Kobo eReader

Not that long ago I posted some exciting news that another device supports DRM-protected EPUB and PDF eBooks from the library. That device was the Kobo eReader.

In a world where most people want ‘toys’ that can do everything–make phone calls, play games, provide Internet connectivity, and even open canned goods (okay, maybe not that last one)–the Kobo eReader is doing something dramatically different. It’s offering simplicity. The Kobo brings eBook reading devices back to what they were originally meant to do – allow you to SIMPLY read an eBook on the go.

What I really like about the Kobo is that it’s intuitive. The interface is simple (there’s that word again). I can’t get over how easy it was to figure out. There aren’t an overwhelming number of options like on other eBook readers, and for some people, this is Kobo’s main draw. The overall look of the device is fairly standard, and I was pleasantly surprised to find that I like the rubbery blue button, which provides selection and navigation. In addition there are only five other easy to use buttons.

There are things I don’t like about the Kobo but they are fairly minor. Although the interface is easy to use, it isn’t quick. The delay as it boots up or loads a book is almost obnoxious. There is a slight glare on the screen depending on how it’s angled. However, the E Ink is still visible. Four of the buttons are awkwardly placed on the side of the unit. Lastly, you need to connect to the computer using a USB to transfer books to the device. Mostly, I’m just being nitpicky.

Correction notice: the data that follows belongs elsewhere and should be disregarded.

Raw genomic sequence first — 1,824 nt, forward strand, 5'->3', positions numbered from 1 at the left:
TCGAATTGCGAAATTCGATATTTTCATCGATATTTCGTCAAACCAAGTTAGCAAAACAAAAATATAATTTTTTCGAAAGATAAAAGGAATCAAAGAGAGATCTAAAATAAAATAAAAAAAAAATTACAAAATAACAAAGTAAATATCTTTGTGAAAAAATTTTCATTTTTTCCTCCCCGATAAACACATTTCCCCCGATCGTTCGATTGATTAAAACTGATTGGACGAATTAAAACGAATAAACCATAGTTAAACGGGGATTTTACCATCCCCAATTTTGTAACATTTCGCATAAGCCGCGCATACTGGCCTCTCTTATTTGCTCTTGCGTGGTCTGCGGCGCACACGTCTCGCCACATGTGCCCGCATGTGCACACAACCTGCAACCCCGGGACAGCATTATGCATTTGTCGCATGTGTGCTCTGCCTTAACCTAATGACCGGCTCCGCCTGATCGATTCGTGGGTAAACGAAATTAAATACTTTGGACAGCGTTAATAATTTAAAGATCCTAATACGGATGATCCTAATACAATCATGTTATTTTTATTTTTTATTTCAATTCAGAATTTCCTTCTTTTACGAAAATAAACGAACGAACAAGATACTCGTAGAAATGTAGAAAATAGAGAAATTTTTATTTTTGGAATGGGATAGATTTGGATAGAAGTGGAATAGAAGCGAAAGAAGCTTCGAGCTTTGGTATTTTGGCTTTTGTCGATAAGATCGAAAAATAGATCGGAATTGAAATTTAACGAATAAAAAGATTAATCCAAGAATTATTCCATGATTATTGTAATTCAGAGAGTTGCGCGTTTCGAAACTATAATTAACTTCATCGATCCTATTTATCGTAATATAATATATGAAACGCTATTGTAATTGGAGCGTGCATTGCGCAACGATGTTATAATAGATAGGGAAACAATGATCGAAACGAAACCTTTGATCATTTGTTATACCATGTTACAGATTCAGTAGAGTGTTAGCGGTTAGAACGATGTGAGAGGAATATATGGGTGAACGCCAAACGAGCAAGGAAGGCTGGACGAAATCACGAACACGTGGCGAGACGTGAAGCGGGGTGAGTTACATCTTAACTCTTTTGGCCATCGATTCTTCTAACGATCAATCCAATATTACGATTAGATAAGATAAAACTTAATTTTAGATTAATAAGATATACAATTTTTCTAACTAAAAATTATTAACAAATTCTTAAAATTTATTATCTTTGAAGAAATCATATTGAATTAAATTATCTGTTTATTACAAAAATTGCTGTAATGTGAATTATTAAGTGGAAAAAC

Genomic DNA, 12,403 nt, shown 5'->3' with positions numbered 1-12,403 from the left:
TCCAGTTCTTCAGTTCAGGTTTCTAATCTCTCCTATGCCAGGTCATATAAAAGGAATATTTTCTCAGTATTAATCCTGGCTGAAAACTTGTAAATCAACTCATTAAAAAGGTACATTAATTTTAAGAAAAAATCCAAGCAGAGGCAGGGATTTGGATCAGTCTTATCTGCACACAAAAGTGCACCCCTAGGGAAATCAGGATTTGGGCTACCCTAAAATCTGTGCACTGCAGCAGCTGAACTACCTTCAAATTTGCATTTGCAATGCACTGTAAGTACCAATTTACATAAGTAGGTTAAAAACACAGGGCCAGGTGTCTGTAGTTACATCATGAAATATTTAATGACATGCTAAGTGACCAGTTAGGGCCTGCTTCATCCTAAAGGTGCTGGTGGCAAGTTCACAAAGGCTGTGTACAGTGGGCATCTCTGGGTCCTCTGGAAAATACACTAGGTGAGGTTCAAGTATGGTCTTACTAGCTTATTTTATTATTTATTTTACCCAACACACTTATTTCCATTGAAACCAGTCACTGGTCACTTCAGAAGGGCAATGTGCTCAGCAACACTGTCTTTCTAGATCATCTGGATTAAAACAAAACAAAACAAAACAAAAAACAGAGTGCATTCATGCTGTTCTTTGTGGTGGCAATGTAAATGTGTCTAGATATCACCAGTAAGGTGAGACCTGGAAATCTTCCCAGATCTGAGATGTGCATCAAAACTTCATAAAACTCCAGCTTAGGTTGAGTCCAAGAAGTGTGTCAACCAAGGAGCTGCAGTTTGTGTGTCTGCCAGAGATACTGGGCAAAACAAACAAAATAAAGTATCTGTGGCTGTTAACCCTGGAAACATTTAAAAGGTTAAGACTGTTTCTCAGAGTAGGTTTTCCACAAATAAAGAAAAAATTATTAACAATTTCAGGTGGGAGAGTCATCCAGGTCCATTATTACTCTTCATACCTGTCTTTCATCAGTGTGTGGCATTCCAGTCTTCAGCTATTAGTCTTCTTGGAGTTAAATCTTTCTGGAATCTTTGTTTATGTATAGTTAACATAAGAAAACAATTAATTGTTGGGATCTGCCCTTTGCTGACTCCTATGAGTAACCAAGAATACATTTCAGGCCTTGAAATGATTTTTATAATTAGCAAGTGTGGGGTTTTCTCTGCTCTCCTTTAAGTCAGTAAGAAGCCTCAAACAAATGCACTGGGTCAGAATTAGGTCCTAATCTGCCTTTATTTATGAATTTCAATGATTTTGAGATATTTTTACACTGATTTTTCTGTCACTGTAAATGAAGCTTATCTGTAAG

This would be an extremely compelling device based solely on price if Sony and Barnes & Noble hadn’t recently dropped pricing on their respective ebook readers. At $149.99, it is considerably less than what I paid for my iPod Touch a couple months ago. Kobo may need to drop its price, even with a $20 gift card offer from Borders.

It may not have the fastest processor, it also isn’t the coolest looking, and it may not open a can of whole tomatoes, but the Kobo will give you the ability to read an eBook anywhere. If you are looking for simplicity, the Kobo should leave you fairly satisfied.

The Kobo eReader can be found at several retail stores around the world:

US: Borders
Canada:
Chapters
Australia:
Borders Australia
New Zealand:
Whitcoulls

*Pricing mentioned above is in USD.

2 Responses to “Kobo eReader review: A simple eBook reader”

  1. Julie

    Hi Megan. I asked for a Kobo for my birthday, but now I’m wondering if I should hold out for a Copia reader for Christmas. Have they been tested with OverDrive yet?

  2. Megan Greer

    Hi Julie. We actually haven’t had the chance to test the Copia eReader yet, so I recommend you consider any of the devices listed on the OverDrive Device Resource Center as they have officially been tested. If and when we test the Copia, we’ll post about it here.